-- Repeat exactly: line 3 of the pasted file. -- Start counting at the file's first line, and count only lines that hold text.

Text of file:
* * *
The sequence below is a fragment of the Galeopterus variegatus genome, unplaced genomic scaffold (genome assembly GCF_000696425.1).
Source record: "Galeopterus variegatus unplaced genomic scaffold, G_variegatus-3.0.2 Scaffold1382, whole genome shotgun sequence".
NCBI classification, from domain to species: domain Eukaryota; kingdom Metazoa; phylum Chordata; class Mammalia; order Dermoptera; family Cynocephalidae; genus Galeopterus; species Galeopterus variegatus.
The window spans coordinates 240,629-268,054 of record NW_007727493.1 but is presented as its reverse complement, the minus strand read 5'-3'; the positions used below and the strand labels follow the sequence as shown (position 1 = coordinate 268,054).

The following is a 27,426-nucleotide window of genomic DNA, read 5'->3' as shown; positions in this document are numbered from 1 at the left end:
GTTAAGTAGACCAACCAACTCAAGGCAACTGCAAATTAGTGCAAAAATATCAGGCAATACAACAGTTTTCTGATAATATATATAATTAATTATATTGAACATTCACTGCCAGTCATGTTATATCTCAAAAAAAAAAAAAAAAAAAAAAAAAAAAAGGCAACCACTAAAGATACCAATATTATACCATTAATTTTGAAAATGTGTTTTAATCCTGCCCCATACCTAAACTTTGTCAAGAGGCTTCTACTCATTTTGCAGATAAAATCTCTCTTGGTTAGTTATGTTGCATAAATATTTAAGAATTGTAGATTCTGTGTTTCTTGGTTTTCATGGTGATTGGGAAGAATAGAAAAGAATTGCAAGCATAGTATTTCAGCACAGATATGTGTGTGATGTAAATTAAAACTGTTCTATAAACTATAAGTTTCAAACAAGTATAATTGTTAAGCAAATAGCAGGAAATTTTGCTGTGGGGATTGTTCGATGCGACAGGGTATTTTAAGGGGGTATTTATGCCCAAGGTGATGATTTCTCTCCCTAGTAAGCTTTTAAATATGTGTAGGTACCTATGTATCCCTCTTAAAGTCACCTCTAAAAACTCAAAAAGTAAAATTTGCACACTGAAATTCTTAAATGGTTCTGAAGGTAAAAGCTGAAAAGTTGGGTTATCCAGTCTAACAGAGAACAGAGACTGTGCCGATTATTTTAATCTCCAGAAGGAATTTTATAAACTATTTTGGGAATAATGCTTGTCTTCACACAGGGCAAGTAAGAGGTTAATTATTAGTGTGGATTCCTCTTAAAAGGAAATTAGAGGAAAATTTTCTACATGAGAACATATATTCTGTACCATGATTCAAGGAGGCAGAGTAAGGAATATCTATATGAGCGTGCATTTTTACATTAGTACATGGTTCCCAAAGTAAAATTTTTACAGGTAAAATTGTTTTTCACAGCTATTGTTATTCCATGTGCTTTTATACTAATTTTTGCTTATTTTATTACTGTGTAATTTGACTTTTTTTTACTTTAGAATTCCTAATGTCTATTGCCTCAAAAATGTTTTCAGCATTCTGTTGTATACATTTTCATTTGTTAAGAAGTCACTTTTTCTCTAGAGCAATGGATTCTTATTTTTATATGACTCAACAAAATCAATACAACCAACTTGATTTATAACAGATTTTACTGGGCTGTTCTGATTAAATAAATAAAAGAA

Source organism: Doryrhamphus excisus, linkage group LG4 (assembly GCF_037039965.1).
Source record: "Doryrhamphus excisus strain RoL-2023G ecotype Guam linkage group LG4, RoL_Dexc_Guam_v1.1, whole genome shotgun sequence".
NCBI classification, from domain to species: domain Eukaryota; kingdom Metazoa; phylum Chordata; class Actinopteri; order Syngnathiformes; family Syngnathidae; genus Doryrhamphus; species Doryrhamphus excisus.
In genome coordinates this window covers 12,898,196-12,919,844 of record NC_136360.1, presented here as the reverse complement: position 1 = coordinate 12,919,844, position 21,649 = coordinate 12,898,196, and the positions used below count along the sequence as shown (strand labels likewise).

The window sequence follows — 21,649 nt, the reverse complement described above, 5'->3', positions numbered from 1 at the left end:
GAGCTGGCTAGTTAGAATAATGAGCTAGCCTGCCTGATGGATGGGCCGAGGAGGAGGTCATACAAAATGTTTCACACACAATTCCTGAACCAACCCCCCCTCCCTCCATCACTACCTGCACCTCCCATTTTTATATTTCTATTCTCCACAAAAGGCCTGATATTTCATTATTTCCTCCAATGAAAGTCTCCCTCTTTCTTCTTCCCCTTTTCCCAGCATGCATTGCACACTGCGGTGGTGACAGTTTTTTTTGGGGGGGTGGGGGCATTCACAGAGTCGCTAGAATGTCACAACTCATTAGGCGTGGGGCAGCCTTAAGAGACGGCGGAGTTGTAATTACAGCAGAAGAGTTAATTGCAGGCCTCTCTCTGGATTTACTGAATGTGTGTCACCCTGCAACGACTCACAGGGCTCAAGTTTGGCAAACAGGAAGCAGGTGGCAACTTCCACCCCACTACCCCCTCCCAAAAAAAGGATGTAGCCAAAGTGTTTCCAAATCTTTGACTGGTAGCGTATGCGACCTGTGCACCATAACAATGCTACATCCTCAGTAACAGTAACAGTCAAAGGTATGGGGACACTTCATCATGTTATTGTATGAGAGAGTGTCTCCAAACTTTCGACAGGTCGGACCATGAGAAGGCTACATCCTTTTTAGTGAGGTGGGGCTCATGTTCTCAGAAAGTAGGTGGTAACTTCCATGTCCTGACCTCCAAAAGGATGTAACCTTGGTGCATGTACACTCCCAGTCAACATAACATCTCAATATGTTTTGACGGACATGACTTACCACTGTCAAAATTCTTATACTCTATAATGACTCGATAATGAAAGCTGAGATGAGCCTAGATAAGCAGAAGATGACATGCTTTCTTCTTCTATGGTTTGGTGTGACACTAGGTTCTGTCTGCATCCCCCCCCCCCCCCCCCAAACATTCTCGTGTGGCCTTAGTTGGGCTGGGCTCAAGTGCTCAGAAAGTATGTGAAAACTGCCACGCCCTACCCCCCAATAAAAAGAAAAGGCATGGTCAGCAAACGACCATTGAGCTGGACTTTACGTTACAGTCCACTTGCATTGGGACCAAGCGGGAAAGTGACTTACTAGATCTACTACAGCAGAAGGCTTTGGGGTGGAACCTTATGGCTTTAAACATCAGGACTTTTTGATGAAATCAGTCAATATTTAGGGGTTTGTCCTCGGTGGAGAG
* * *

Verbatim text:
NCBI classification, from domain to species: domain Eukaryota; kingdom Metazoa; phylum Chordata; class Mammalia; order Dermoptera; family Cynocephalidae; genus Galeopterus; species Galeopterus variegatus.